Using white or wheat flours is easy, but the depth of flavor you get with grains like spelt, rye, and einkorn is interesting to explore. These grains will give you a new respect for the way grains are grown, how they behave in recipes, and their unique flavor profiles. In my own kitchen, I regularly use spelt and rye, and I dabble with einkorn and Khorasan.

Don’t Skip the Salt

Do you have health concerns that make you want to drop the salt? If you’re thinking of cutting back on salt, I don’t recommend using less than 5 grams per loaf.

Salt works with gluten and creating the ever-important matrix. To give your bread structure and flavor, you need salt.

Play with Different Baking Techniques

Steaming (putting boiling water in a hot pan as you place the bread in), using a bread stone, covering bread and then uncovering it halfway through the baking process, using a little sourdough starter and yeast combined, using less yeast and letting a dough rise longer, trying out a tangzhong or yudane to extend the shelf life (see Appendix C for more on these techniques). There are so many great ways to play with breads.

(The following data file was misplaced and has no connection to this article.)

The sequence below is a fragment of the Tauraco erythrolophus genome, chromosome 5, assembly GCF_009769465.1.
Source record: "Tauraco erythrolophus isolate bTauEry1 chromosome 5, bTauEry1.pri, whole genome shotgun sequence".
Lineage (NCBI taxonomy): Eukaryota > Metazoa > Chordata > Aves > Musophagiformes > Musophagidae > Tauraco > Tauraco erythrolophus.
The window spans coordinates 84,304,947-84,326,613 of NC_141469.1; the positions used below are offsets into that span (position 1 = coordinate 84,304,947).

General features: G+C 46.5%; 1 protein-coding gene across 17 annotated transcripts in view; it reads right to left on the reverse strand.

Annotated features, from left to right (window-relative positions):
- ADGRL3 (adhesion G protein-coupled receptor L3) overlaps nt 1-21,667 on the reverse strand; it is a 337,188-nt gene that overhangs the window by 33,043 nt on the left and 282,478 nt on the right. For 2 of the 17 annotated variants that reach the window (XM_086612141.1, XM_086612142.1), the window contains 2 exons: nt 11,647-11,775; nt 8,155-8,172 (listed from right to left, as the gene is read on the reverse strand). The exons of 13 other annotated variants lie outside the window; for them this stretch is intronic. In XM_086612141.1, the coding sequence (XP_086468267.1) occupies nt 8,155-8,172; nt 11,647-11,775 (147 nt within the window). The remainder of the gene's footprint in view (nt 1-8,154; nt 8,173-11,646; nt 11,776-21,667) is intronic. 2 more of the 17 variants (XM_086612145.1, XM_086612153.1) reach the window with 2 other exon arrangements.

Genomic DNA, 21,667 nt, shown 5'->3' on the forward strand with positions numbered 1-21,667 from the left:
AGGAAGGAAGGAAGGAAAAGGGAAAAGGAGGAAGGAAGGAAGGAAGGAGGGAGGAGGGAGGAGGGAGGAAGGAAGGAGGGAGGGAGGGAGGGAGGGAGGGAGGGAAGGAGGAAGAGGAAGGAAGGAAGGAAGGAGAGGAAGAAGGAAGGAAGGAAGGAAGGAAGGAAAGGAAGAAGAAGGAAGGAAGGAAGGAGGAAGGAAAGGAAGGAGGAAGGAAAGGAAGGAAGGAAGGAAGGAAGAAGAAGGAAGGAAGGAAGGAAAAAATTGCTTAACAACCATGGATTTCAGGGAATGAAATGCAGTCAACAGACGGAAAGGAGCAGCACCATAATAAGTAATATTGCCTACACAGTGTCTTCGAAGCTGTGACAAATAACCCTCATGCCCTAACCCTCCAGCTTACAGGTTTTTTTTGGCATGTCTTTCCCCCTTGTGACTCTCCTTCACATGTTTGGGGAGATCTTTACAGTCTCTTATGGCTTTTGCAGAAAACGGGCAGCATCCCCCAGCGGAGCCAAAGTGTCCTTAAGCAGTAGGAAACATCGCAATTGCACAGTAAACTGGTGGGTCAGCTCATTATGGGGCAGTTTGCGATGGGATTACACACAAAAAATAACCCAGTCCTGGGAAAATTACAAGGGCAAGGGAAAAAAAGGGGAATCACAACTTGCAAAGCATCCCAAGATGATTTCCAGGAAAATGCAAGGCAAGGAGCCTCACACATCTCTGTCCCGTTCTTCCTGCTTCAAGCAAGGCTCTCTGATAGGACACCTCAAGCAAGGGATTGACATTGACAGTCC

Before settling on just one favorite recipe, do your best to try new recipes and techniques. You may be surprised which techniques and recipes become your favorites.

About This Article

This article is from the book:

About the book author:

Meri Raffetto, RDN, founded Real Living Nutrition Services (, which pro- vides one of the only interactive online weight-loss and wellness programs.

Wendy Jo Peterson MS, RDN, enhances the nutrition of clients ranging from elite athletes to pediatric patients, and is currently a culinary instructor at Mesa College.